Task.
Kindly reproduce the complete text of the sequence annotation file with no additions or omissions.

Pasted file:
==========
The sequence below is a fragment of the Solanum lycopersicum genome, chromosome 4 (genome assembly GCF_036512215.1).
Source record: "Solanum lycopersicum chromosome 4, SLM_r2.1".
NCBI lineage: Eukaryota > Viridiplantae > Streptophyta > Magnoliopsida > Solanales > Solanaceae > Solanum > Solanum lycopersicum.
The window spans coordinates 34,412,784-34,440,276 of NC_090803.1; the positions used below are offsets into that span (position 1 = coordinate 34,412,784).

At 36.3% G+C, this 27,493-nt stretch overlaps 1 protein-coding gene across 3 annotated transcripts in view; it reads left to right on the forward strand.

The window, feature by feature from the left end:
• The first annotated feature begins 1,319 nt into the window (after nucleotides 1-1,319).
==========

The sequence below is a fragment of the Solanum lycopersicum genome, chromosome 4 (genome assembly GCF_036512215.1).
Source record: "Solanum lycopersicum chromosome 4, SLM_r2.1".
NCBI lineage: Eukaryota > Viridiplantae > Streptophyta > Magnoliopsida > Solanales > Solanaceae > Solanum > Solanum lycopersicum.
The window spans coordinates 34,412,784-34,440,276 of NC_090803.1; the positions used below are offsets into that span (position 1 = coordinate 34,412,784).

At 36.3% G+C, this 27,493-nt stretch overlaps 1 protein-coding gene across 3 annotated transcripts in view; it reads left to right on the forward strand.

The window, feature by feature from the left end:
• The first annotated feature begins 1,319 nt into the window (after nucleotides 1-1,319).